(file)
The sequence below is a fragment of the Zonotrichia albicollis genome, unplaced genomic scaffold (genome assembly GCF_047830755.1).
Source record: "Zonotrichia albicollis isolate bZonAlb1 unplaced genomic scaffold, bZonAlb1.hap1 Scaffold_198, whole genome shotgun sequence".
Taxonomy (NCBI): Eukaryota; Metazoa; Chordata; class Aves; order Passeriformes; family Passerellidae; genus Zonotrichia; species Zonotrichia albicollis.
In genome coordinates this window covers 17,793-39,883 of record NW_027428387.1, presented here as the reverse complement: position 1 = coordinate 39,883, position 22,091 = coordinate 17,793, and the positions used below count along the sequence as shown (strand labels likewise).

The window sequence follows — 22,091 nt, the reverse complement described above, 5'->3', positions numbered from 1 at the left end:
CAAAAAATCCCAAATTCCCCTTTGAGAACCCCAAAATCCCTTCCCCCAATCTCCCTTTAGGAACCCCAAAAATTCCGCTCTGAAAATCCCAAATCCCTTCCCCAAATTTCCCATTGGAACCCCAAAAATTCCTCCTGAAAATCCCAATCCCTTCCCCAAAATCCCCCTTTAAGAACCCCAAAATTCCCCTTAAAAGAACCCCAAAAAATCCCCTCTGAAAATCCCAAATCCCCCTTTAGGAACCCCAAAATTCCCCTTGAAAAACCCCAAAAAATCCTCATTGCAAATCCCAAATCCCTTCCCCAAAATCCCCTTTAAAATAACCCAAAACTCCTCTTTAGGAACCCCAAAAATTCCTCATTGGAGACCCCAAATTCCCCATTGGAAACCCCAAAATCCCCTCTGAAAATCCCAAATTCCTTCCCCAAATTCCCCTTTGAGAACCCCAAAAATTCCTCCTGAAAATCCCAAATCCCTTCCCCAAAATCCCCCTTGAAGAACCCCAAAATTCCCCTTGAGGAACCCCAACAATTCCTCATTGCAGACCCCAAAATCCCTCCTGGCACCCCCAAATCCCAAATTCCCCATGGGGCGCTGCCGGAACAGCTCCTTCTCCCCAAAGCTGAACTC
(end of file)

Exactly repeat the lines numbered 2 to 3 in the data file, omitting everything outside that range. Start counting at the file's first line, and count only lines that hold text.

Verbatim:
Source record: "Zonotrichia albicollis isolate bZonAlb1 unplaced genomic scaffold, bZonAlb1.hap1 Scaffold_198, whole genome shotgun sequence".
Taxonomy (NCBI): Eukaryota; Metazoa; Chordata; class Aves; order Passeriformes; family Passerellidae; genus Zonotrichia; species Zonotrichia albicollis.